Le FIFA unveil the programming of its 41st edition
IN MONTREAL — IN QUEBEC CITY — ON LINE
Montreal, February 28, 2023 — The world’s largest festival dedicated to films about art and art films invites you to Montreal and Quebec City from March 14 to 26 and online from March 24 to April 2. Come and discover the best of art and art films with a prestigious program that will take you on a journey to the frontiers of the marvelous and participate in a series of unique events that will make you enjoy art in a different way (exhibitions, performances, discussions…).
During 13 days, no less than 220 films from 49 countries, including 67 world premieres and 41 Canadian premieres, will be presented in Montreal at the Théâtre Outremont, the Cinéma du Musée, Concordia University, the Canadian Centre for Architecture, the McCord Stewart Museum and in Quebec City at the Musée national des beaux-arts du Québec (MNBAQ).
A program also available online on the art film platform ARTS.FILM from March 24 to April 2 (geo-blocked in Quebec).
In addition to this exceptional program, the 41st edition of Le FIFA will see the return of the FIFA Connexions professional days, which invite the arts and culture community to come and discuss their distribution and creation issues through workshops, interviews and talks open to the general public. Two days (March 15 and 16) will see, among other things, the International Symposium of Art Film Festivals on March 15 (in the presence of more than a dozen festivals), the presentation of the FIFA Tribute Award to the Beirut Art Film Festival as well as a day dedicated to women entrepreneurship in the arts and culture.
Le FIFA 41 is also free cultural activities for all, highlighting art films and presented in new venues such as Place Ville Marie (in partnership with Art Souterrain) or at L’Édifice Wilder — Espace danse in a co-production with the Partenariat du Quartier des Spectacles.
Finally, there will be unforgettable parties at the Festival’s headquarters in the Agora du Coeur des Sciences de l’UQAM, including a 15-hour rave co-presented by the Exposé Noir collective and a closing party co-presented by MUTEK.
The 41st in short : 220 titles / 49 countries / 11 theatres or venues / 18 films in Feature-Length Films Competition / 16 films in Short Films Competition / 7 awards / 67 world premieres / 10 international premieres / 29 North American premieres / 41 Canadian premieres / 106 Canadian titles / $49 + fees for the entire program / $14 + fees for single tickets.
Every year, we are both thrilled and overwhelmed to receive around a thousand film submissions and to proceed as a team, methodically and carefully, to make a selection. We have to be attentive to the pulse of the films submitted and understand their issues and concerns. We have to be humble, as each year we discover artists, filmmakers, and artistic expressions that carry us into the heart of creativity.
This year, the filmmakers and artists in the program lean into the state of the world. It is a multifaceted world, full of pressing issues; a marvellous world — marvellous in the sense of extraordinary, out of this world. It is both heritage and potential. It challenges our desire, our power, our actions. Even if what is marvellous isn’t always filled with light, we discover it through the lenses of artists who bare their deep subjectivity, their sensitivity, their humanity. It reminds us that we have the capacity to change things, to make new choices, and invites us to embark on a journey into the extraordinary.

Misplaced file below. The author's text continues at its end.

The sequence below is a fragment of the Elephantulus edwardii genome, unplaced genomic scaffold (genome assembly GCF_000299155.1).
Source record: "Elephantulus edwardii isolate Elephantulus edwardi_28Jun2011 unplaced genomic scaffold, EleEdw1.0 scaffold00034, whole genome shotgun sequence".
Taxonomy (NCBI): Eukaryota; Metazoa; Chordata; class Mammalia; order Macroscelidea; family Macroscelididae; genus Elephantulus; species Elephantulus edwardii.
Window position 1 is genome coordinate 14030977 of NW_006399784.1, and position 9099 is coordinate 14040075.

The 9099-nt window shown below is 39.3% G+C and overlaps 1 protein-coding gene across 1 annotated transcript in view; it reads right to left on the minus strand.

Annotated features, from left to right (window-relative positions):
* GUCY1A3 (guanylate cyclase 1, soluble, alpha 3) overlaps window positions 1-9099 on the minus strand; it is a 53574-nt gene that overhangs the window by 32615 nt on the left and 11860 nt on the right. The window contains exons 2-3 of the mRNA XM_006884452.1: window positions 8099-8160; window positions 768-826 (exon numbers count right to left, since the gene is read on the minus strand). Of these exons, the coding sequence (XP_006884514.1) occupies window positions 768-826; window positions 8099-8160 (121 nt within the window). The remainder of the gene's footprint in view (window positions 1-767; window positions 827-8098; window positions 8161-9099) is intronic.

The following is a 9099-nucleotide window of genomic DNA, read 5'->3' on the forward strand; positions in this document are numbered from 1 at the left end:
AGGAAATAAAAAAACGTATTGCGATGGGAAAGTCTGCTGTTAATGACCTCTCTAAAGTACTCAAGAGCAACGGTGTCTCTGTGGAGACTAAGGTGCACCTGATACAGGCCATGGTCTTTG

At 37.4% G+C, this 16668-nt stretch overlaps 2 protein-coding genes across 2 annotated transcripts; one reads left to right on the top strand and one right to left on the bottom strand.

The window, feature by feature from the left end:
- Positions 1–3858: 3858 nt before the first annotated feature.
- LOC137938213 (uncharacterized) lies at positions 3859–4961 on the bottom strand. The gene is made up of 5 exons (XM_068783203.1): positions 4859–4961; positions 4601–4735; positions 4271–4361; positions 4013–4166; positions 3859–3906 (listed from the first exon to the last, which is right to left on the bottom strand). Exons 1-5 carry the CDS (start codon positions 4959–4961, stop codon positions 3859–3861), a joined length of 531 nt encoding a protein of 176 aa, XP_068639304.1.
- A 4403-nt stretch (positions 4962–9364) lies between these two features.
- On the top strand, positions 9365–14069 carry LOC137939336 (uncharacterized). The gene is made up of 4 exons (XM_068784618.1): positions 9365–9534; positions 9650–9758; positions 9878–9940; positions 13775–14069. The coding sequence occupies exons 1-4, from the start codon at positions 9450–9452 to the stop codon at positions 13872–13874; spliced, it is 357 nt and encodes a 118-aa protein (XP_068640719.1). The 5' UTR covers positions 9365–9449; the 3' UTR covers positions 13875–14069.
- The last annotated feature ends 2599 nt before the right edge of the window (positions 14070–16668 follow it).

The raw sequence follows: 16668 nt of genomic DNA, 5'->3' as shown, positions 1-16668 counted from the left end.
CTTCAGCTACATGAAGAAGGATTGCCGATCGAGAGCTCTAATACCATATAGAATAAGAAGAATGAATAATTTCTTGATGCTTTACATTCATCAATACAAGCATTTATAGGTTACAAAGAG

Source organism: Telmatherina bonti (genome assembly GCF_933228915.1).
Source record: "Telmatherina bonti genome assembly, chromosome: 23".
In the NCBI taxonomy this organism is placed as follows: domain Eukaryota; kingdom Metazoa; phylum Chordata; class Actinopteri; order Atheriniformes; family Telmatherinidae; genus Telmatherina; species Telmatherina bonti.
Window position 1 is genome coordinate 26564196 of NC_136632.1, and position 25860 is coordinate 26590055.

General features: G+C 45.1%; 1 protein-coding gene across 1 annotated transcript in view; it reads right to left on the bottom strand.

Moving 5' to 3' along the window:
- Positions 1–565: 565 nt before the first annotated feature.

- Philippe U. del Drago, General and Artistic Director
A VISIONARY AND PRESTIGIOUS COMPETITION
The Competition is the Festival’s signature category, highlighting the artistic richness of today’s world through the work of inventive and daring filmmakers.
Among the feature-length films in competition, don’t miss the inspiring journey of Afghanistan’s first women’s orchestra with Sarah El Younsi and Mandakini Gahlot’s Keeping the Music Alive, Mathieu Amalric’s Zorn III (2018−2022) about Canadian soprano and conductor Barbara Hannigan, or Annie Berman’s documented and witty foray into the world of fans of Pope John Paul II, Elvis Presley, and Lady Diana with The Faithful: The King, the Pope, the Princess. The feature-length film competition also includes captivating works such as the documentary on the work of renowned photographer Steve McCurry, Benjamin Millepied’s first film, and Gelatin and Liam Gillick’s acerbic and provocative critique of the contemporary art world (Stinking Dawn).
In the short films competition category, discover the project of director Jérémie Battaglia and dancer Mélanie Demers: La goddam voie lactée, a short film made by an artificial intelligence (Propriété privée by Thomas Pison) or the musical world of Canadian pianist Eve Egoyan.
The members of the prestigious juries for the 41st edition are recognized by critics and the general public for their creativity, their careers, and their influence in Canada and abroad.
The jury for the international feature-length films competition is composed of Marie-Thérèse Fortin, actress, Montreal ; Fatima Zahra-Lakrissa, independent curator and researcher, Rabat ; Olivier Godin, artistic director of Salle Bourgie and the Arte Musica Foundation at the Montreal Museum of Fine Arts, Montreal ; Mercedes Sader, director of ARCA International Festival of Films on Artsdee, Montevideo; and Roxanne Gaucherand, director and screenwriter, Paris.
The jury of the International Short Films Competition is composed of Amandine Gay, director, Montreal; Sophie Cadieux, actress, Montreal; and Christiao O. Pacheco Camara, Director and founder of Fotogenia Film Festival, México.
Six prizes will be awarded by the juries: Grand Prize, Jury Prize, Prize for Best Essay, Prize for Best Portrait, Prize for Best Canadian Feature-Length F